Earth's center is out of sync

May 13, 2013
Earth’s centre is out of sync

(Phys.org) —We all know that the Earth rotates beneath our feet, but new research from ANU has revealed that the center of the Earth is out of sync with the rest of the planet, frequently speeding up and slowing down.

Associate Professor Hrvoje Tkalcic from the ANU College of Physical and and his team used earthquake doublets to measure the rotation speed of Earth's inner core over the last 50 years.

They discovered that not only did the inner core rotate at a different rate to the – the layer between the core and the crust that makes up most of the planet's interior – but its rotation speed was variable.

"This is the first that the inner core has rotated at a variety of different speeds," Associate Professor Tkalcic said.

"We found that, compared with the mantle, the inner core was rotating more quickly in the 1970s and 1990s, but slowed down in the 80s. The most dramatic acceleration has possibly occurred in the last few years, although further tests are needed to confirm that observation.

"Interestingly, Edmund Halley, namesake of Halley's , speculated that the inner shells of the Earth rotate with a different speed back in 1692."

Scientists have so far assumed the of the inner core to be constant because they lacked adequate mathematical methods for interpreting the data, says Associate Professor Tkalcic. A new method applied to doublets – pairs of almost identical earthquakes that can occur a couple of weeks to 30 or 40 years apart – has provided the solution.

"It's stunning to see that even 10, 20 or 30 years apart, these earthquakes look so similar. But each pair differs very slightly, and that difference corresponds to the inner core. We have been able to use that small difference to reconstruct a history of how the inner core has rotated over the last 50 years," he said.

Associate Professor Tkalcic says this new method could help us understand the role of the inner in creating the magnetic field that allowed life to evolve on Earth by acting as a shield from cosmic radiation.

"What we have developed is a very powerful way to understand the internal structure and dynamics of our planet," he said.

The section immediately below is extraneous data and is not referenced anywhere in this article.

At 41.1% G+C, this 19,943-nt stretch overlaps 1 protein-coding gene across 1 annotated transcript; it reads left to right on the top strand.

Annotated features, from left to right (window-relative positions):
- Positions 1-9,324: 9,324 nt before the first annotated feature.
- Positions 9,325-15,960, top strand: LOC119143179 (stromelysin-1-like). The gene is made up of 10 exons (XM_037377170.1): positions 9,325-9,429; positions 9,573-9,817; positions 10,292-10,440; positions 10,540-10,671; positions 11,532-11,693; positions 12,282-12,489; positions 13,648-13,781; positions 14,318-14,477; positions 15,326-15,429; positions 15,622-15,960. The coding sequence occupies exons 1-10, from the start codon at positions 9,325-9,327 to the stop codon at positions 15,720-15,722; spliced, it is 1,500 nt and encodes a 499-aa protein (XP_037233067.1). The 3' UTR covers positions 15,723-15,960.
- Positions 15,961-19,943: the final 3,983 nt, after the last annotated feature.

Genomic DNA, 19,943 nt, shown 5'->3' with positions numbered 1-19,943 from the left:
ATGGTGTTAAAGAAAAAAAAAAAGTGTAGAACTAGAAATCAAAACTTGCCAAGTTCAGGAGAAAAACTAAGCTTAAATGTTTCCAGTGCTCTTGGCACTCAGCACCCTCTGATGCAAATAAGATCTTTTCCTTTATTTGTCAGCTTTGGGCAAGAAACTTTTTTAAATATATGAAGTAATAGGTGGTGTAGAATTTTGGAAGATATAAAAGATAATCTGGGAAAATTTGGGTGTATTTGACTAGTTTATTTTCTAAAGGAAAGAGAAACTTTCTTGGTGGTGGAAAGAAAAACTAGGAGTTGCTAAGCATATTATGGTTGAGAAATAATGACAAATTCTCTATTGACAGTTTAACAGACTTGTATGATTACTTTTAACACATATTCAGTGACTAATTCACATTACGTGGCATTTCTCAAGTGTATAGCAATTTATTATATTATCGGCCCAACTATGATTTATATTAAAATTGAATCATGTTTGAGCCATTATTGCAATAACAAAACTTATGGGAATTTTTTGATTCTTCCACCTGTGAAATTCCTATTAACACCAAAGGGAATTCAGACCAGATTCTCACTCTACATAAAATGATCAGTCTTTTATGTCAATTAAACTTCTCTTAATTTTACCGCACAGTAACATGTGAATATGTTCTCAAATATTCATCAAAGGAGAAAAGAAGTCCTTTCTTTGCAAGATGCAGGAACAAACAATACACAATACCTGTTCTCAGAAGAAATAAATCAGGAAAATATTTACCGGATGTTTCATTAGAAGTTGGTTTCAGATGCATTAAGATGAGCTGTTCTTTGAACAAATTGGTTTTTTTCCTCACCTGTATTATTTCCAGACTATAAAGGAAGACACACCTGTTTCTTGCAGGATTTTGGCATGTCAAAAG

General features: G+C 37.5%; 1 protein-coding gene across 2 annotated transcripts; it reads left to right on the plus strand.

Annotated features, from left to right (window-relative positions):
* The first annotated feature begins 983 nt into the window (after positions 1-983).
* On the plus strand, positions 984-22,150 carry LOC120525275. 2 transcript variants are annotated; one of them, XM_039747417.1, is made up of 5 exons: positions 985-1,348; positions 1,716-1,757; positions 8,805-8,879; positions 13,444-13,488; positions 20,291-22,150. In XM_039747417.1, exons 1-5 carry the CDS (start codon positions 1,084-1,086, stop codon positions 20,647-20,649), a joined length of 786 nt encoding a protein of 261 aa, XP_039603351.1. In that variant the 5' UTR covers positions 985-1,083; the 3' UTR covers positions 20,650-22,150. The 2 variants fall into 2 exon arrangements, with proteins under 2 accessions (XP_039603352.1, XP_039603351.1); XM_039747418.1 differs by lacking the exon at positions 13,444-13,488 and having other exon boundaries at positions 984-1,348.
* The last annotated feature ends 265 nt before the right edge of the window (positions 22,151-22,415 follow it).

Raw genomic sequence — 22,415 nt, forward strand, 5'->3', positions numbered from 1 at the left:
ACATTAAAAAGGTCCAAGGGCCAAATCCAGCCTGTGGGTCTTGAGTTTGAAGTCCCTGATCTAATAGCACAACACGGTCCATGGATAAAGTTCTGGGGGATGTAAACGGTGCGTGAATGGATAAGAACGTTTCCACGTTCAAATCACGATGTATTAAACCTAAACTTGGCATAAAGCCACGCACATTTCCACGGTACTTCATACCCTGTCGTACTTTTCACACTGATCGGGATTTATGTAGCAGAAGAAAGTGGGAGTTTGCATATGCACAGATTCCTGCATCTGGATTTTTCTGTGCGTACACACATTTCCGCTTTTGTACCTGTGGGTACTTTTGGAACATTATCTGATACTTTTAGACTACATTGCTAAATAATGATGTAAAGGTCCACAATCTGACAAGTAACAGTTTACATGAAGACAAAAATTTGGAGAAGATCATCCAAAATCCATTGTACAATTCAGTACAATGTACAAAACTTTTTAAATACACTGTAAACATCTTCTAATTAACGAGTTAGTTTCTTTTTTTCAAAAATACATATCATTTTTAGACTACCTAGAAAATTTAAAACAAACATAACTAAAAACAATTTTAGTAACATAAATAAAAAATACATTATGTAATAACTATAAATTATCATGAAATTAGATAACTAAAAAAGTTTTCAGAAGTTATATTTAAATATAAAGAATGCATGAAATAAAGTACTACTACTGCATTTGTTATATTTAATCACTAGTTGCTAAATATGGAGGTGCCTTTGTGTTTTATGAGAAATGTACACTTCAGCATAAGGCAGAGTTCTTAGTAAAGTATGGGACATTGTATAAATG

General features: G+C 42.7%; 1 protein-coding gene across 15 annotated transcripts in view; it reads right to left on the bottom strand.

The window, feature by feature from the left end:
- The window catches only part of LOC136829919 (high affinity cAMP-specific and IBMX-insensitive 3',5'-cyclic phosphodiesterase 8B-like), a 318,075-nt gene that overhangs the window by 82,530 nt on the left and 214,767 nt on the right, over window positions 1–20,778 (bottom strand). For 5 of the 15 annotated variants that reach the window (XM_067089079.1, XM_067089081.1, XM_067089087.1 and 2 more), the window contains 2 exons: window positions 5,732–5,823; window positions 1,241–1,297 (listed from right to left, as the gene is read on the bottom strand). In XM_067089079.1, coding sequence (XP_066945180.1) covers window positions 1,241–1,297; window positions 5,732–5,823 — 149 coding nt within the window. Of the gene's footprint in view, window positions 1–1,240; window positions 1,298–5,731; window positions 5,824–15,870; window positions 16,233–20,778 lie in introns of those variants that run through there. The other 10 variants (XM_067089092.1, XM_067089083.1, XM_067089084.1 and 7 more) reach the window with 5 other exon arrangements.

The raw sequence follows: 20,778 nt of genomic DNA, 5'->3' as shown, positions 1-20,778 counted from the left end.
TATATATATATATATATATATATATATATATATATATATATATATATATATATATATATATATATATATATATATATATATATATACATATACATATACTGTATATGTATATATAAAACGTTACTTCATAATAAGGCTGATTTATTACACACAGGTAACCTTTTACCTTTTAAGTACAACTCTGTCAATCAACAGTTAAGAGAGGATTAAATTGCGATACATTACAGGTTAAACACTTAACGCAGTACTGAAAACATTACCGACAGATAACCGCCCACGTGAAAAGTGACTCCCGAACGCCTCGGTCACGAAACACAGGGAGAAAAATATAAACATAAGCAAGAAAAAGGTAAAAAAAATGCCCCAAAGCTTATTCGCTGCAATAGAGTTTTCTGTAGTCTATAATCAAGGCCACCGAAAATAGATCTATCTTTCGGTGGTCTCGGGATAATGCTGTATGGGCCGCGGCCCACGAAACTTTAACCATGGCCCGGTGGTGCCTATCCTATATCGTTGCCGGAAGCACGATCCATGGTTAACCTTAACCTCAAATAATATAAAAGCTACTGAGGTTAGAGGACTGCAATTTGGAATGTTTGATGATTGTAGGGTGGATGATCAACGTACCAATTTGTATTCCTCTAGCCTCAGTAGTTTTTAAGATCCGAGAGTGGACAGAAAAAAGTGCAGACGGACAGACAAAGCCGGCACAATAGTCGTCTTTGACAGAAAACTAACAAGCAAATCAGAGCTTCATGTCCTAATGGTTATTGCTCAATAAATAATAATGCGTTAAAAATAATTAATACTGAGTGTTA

The research was published in Nature Geoscience.

Explore further: NASA sees Typhoon Matmo making second landfall in China

More information: Tkalčić, H., M.K. Young, T. Bodin, S. Ngo and M. Sambridge, The shuffling rotation of the Earth's inner core, Nature Geoscience, DOI:10.1038/NGEO1813 , 2013.

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VENDItardE
1.8 / 5 (16) May 13, 2013
Of course it does, what happens to a motor when loaded ? It slows down and then speeds back up as the load lessens..........the varying load could be the solar corona mass ejections that create such beautiful light shows.
nkalanaga
2.1 / 5 (8) May 13, 2013
Since the solid inner core is "floating" in the liquid outer core, it could also be influenced by Lunar, and to a lesser extent, solar, tidal forces. The Moon would slow or speed the inner core relatively quickly, then the change would be transmitted to the rest of the Earth through friction in the liquid outer core, which would take longer. Meantime, the Moon is still changing the speed of the inner core.
tadchem
1 / 5 (1) May 13, 2013
Magnetohydronamics tells us as much.
Earth has a variable magnetic field.
The fluid core *must* be rotating relative to the mantle and crust. The changes in the difference correspond to changes in magnetic field strength, with the earth's magnetic field temporarily vanishing when they ARE synchronized (difference in rotation speed = 0).
GSwift7
4.4 / 5 (9) May 13, 2013